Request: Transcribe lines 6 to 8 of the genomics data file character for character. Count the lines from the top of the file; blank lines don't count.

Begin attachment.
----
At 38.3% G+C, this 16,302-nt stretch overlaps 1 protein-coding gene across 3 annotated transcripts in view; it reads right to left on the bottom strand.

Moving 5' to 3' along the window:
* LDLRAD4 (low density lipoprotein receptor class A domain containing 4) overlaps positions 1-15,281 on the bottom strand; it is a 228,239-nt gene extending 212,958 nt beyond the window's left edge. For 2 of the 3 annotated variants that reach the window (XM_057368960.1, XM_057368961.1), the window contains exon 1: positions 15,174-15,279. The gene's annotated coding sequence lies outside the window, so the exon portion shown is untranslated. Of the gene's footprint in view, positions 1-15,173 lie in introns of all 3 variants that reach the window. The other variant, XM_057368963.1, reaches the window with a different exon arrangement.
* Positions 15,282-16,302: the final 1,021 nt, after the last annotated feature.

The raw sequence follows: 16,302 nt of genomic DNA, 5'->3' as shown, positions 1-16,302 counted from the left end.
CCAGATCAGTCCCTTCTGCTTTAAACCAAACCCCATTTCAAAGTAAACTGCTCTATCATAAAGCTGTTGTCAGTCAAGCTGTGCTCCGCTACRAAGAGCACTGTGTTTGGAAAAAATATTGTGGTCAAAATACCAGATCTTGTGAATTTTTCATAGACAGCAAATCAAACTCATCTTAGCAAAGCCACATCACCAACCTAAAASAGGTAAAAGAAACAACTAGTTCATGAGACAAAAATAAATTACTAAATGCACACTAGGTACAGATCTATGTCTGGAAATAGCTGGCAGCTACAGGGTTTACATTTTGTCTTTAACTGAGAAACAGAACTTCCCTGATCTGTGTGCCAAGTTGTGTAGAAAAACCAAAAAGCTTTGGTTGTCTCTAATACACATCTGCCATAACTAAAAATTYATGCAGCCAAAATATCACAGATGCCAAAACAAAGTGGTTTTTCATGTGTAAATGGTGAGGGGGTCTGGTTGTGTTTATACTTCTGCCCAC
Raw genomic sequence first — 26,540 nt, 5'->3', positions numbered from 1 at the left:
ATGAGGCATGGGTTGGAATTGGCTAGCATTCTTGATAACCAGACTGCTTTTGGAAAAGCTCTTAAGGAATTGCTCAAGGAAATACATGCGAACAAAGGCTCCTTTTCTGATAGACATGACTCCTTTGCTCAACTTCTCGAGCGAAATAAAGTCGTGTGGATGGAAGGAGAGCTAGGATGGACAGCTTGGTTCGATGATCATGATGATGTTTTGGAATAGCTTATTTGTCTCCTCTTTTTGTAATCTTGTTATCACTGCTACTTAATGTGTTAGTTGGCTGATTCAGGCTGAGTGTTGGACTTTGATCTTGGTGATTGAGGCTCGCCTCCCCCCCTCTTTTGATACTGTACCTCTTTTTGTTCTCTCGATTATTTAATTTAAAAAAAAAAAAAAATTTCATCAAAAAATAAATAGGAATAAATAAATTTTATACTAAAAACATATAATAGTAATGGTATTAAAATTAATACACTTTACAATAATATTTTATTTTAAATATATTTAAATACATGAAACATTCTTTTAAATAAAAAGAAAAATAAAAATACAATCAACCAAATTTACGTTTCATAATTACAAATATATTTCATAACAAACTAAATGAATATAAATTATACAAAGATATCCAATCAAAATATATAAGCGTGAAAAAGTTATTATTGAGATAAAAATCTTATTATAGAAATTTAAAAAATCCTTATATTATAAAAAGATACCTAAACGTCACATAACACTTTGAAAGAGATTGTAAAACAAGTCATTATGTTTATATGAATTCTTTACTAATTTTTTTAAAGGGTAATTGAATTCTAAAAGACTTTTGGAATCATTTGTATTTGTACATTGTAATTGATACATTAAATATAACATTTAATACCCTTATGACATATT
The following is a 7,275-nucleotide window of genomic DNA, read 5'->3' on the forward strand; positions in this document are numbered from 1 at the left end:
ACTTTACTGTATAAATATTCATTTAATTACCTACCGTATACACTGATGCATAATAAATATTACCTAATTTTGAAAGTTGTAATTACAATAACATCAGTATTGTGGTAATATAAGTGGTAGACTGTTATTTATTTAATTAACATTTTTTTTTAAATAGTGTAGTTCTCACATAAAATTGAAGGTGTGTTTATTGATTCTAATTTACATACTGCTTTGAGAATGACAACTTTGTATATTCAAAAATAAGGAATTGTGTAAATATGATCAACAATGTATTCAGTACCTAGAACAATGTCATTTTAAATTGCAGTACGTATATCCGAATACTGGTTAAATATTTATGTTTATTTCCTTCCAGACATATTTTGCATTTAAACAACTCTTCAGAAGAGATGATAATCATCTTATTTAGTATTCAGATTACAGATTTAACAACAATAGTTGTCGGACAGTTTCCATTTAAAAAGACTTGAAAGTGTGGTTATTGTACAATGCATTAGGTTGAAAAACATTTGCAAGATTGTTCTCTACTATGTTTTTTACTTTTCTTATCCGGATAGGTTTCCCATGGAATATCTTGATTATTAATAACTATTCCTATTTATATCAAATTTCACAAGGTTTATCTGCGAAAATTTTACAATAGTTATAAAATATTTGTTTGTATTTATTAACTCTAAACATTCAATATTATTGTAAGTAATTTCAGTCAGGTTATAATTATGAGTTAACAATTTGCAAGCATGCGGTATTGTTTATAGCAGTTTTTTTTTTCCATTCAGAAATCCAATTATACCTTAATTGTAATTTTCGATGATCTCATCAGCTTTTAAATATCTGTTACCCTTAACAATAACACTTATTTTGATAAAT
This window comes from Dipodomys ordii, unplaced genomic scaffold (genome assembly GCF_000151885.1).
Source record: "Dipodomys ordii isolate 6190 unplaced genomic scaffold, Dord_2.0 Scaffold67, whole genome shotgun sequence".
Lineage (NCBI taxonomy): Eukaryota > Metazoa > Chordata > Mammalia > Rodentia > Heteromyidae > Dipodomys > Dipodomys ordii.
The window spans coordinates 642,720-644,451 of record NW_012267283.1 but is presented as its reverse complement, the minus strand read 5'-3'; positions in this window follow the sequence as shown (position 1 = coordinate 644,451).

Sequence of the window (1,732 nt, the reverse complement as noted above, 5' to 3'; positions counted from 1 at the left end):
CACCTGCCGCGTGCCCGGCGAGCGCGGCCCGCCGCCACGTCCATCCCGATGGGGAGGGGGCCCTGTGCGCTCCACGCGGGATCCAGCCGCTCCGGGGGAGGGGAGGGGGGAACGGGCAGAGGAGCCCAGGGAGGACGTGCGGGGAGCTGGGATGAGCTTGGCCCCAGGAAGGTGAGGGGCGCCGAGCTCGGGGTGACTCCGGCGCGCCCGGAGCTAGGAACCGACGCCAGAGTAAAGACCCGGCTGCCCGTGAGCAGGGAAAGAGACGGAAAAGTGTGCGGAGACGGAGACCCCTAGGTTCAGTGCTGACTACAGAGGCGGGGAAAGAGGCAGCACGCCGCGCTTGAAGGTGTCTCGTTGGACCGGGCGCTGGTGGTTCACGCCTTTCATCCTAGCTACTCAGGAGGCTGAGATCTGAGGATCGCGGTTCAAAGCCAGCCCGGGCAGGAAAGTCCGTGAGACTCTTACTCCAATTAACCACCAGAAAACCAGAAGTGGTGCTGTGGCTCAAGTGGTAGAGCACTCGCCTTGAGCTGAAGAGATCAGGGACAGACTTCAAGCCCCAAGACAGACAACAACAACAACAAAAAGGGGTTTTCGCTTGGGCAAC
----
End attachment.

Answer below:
CCAGATCAGTCCCTTCTGCTTTAAACCAAACCCCATTTCAAAGTAAACTGCTCTATCATAAAGCTGTTGTCAGTCAAGCTGTGCTCCGCTACRAAGAGCACTGTGTTTGGAAAAAATATTGTGGTCAAAATACCAGATCTTGTGAATTTTTCATAGACAGCAAATCAAACTCATCTTAGCAAAGCCACATCACCAACCTAAAASAGGTAAAAGAAACAACTAGTTCATGAGACAAAAATAAATTACTAAATGCACACTAGGTACAGATCTATGTCTGGAAATAGCTGGCAGCTACAGGGTTTACATTTTGTCTTTAACTGAGAAACAGAACTTCCCTGATCTGTGTGCCAAGTTGTGTAGAAAAACCAAAAAGCTTTGGTTGTCTCTAATACACATCTGCCATAACTAAAAATTYATGCAGCCAAAATATCACAGATGCCAAAACAAAGTGGTTTTTCATGTGTAAATGGTGAGGGGGTCTGGTTGTGTTTATACTTCTGCCCAC
Raw genomic sequence first — 26,540 nt, 5'->3', positions numbered from 1 at the left:
ATGAGGCATGGGTTGGAATTGGCTAGCATTCTTGATAACCAGACTGCTTTTGGAAAAGCTCTTAAGGAATTGCTCAAGGAAATACATGCGAACAAAGGCTCCTTTTCTGATAGACATGACTCCTTTGCTCAACTTCTCGAGCGAAATAAAGTCGTGTGGATGGAAGGAGAGCTAGGATGGACAGCTTGGTTCGATGATCATGATGATGTTTTGGAATAGCTTATTTGTCTCCTCTTTTTGTAATCTTGTTATCACTGCTACTTAATGTGTTAGTTGGCTGATTCAGGCTGAGTGTTGGACTTTGATCTTGGTGATTGAGGCTCGCCTCCCCCCCTCTTTTGATACTGTACCTCTTTTTGTTCTCTCGATTATTTAATTTAAAAAAAAAAAAAAATTTCATCAAAAAATAAATAGGAATAAATAAATTTTATACTAAAAACATATAATAGTAATGGTATTAAAATTAATACACTTTACAATAATATTTTATTTTAAATATATTTAAATACATGAAACATTCTTTTAAATAAAAAGAAAAATAAAAATACAATCAACCAAATTTACGTTTCATAATTACAAATATATTTCATAACAAACTAAATGAATATAAATTATACAAAGATATCCAATCAAAATATATAAGCGTGAAAAAGTTATTATTGAGATAAAAATCTTATTATAGAAATTTAAAAAATCCTTATATTATAAAAAGATACCTAAACGTCACATAACACTTTGAAAGAGATTGTAAAACAAGTCATTATGTTTATATGAATTCTTTACTAATTTTTTTAAAGGGTAATTGAATTCTAAAAGACTTTTGGAATCATTTGTATTTGTACATTGTAATTGATACATTAAATATAACATTTAATACCCTTATGACATATT